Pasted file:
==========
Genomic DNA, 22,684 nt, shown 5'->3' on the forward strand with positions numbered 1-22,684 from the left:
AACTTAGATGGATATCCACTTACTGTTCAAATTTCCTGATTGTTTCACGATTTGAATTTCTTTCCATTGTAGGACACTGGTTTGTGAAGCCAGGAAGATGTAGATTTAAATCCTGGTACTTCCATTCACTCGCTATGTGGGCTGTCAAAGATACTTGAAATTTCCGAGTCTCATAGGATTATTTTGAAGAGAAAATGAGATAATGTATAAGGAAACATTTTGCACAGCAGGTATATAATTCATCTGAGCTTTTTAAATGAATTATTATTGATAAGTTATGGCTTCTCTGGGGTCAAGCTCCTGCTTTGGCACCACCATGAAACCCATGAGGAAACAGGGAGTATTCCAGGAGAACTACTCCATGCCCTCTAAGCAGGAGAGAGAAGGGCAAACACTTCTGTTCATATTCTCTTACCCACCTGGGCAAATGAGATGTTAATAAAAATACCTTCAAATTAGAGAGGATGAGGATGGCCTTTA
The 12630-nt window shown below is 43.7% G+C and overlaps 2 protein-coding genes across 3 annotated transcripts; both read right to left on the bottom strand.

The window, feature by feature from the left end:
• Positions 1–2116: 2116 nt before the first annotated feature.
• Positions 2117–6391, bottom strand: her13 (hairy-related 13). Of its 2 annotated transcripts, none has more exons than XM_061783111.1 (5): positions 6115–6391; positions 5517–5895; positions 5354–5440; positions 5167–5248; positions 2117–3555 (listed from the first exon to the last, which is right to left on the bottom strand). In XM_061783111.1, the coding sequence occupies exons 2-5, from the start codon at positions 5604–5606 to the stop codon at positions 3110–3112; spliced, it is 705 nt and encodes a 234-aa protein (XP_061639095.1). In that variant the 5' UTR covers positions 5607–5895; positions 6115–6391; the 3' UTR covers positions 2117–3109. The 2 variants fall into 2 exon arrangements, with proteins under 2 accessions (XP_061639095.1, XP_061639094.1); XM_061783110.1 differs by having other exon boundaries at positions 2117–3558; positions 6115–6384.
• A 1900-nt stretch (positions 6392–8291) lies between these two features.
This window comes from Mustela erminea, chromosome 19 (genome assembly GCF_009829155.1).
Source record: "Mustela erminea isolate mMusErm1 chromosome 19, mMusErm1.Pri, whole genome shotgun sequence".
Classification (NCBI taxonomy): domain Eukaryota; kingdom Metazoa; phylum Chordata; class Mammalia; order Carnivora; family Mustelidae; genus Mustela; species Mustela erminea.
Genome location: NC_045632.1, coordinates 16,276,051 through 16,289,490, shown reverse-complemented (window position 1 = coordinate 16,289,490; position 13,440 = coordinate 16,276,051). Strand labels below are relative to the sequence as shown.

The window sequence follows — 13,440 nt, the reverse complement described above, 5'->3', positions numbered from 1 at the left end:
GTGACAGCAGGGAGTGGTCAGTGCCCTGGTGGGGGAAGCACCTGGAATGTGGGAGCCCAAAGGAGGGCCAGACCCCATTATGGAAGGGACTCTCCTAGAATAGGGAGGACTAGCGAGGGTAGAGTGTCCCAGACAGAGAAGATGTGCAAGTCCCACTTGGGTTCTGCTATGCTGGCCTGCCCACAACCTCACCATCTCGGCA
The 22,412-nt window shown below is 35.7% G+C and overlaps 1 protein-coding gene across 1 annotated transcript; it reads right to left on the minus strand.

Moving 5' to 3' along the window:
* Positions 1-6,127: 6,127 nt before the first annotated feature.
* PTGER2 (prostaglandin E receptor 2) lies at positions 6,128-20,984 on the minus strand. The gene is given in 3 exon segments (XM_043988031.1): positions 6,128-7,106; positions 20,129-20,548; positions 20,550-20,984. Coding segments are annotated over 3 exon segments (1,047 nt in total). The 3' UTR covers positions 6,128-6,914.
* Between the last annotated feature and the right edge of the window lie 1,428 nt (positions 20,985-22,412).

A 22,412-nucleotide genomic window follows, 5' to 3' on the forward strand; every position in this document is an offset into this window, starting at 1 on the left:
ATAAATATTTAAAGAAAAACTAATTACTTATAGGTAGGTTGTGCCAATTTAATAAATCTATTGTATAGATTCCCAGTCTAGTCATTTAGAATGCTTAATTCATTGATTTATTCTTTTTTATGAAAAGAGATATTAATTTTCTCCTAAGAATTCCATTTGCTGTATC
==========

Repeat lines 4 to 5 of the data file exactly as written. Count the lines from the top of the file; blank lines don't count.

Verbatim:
The window, feature by feature from the left end:
• Positions 1–2116: 2116 nt before the first annotated feature.